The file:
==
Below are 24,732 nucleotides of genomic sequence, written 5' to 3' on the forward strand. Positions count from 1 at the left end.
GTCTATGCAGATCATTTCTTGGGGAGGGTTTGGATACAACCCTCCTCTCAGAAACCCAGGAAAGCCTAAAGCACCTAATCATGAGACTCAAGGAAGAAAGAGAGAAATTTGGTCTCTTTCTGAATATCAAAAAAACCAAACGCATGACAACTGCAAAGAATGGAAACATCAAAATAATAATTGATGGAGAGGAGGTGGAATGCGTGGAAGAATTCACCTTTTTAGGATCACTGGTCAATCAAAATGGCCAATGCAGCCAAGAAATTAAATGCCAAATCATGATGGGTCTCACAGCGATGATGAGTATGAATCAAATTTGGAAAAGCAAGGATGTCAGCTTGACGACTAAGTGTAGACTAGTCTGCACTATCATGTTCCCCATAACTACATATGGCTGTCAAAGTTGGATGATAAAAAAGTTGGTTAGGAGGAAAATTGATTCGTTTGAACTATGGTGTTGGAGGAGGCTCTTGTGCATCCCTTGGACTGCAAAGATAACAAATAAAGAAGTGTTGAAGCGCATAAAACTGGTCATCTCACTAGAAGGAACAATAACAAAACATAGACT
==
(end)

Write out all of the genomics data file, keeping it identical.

Below are 24,732 nucleotides of genomic sequence, written 5' to 3' on the forward strand. Positions count from 1 at the left end.
GTCTATGCAGATCATTTCTTGGGGAGGGTTTGGATACAACCCTCCTCTCAGAAACCCAGGAAAGCCTAAAGCACCTAATCATGAGACTCAAGGAAGAAAGAGAGAAATTTGGTCTCTTTCTGAATATCAAAAAAACCAAACGCATGACAACTGCAAAGAATGGAAACATCAAAATAATAATTGATGGAGAGGAGGTGGAATGCGTGGAAGAATTCACCTTTTTAGGATCACTGGTCAATCAAAATGGCCAATGCAGCCAAGAAATTAAATGCCAAATCATGATGGGTCTCACAGCGATGATGAGTATGAATCAAATTTGGAAAAGCAAGGATGTCAGCTTGACGACTAAGTGTAGACTAGTCTGCACTATCATGTTCCCCATAACTACATATGGCTGTCAAAGTTGGATGATAAAAAAGTTGGTTAGGAGGAAAATTGATTCGTTTGAACTATGGTGTTGGAGGAGGCTCTTGTGCATCCCTTGGACTGCAAAGATAACAAATAAAGAAGTGTTGAAGCGCATAAAACTGGTCATCTCACTAGAAGGAACAATAACAAAACATAGACT